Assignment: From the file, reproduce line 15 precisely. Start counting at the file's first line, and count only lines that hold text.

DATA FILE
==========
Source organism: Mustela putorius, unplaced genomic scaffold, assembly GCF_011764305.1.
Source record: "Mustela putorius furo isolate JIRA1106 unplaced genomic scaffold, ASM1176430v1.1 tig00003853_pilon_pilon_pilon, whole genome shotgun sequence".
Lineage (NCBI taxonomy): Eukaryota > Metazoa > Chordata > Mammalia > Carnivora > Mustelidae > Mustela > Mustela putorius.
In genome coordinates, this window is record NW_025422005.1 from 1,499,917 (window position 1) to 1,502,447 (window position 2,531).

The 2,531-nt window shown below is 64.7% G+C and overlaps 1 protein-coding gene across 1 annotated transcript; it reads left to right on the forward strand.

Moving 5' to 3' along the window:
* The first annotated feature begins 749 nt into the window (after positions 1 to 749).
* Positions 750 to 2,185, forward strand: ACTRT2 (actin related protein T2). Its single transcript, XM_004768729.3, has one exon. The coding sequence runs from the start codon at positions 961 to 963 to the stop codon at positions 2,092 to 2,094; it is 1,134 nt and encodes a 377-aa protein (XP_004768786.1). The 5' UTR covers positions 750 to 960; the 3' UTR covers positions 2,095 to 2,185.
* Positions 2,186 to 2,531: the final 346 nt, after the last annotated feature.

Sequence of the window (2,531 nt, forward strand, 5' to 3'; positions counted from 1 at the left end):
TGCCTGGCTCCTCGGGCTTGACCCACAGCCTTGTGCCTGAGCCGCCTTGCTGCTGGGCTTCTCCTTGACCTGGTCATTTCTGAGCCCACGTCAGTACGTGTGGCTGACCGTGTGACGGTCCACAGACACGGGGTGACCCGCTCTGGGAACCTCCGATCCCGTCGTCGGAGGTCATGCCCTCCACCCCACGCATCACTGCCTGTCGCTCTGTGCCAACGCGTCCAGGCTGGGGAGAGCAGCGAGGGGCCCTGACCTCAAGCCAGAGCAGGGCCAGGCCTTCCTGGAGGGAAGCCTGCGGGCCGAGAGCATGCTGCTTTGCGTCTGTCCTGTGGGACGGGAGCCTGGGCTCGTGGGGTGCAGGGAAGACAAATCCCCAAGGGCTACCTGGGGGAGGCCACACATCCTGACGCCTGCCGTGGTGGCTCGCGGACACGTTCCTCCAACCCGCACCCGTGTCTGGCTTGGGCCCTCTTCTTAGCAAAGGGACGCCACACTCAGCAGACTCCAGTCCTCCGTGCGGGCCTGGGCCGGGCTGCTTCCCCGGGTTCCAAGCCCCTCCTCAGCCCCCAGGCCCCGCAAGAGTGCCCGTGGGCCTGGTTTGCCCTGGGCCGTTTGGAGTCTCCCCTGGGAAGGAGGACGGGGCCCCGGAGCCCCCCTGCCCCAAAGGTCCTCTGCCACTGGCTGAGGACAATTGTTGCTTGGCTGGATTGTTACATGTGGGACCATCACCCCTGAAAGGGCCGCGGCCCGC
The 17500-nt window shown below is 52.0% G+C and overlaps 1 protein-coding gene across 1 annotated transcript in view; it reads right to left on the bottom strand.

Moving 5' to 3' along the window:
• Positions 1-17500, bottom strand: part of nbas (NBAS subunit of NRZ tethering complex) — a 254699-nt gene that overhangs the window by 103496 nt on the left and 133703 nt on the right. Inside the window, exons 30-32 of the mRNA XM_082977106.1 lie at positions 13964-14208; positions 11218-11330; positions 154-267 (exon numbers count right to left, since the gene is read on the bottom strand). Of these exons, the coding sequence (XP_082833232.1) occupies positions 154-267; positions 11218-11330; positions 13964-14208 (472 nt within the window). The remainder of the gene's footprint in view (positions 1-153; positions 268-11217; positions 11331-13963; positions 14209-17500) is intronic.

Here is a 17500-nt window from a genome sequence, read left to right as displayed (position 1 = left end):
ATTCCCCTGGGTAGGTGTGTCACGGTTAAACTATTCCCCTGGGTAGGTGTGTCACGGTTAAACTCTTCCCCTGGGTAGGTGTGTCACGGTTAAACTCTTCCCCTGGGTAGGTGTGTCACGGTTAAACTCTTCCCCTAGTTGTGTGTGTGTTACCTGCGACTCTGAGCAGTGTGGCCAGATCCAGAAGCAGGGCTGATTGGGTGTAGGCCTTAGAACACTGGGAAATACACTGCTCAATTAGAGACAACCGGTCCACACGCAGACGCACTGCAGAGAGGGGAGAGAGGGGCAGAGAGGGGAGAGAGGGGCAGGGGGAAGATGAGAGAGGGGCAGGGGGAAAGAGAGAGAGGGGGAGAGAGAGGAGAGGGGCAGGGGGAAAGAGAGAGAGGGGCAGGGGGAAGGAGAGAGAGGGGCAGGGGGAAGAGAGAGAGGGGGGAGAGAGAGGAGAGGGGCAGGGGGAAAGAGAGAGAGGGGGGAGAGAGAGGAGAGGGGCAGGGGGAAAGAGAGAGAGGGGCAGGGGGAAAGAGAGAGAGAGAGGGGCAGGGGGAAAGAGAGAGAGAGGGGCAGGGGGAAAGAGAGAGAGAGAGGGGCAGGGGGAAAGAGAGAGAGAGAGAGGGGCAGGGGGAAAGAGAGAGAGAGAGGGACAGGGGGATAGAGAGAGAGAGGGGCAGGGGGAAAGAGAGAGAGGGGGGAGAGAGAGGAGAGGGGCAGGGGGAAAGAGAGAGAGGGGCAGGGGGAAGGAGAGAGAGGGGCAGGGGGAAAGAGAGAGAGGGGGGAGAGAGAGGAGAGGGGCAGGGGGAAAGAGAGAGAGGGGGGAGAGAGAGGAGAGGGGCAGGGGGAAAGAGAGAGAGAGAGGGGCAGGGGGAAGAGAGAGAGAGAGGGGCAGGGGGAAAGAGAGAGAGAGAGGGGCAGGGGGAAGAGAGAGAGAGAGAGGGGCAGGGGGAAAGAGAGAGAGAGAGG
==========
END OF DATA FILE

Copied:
Here is a 17500-nt window from a genome sequence, read left to right as displayed (position 1 = left end):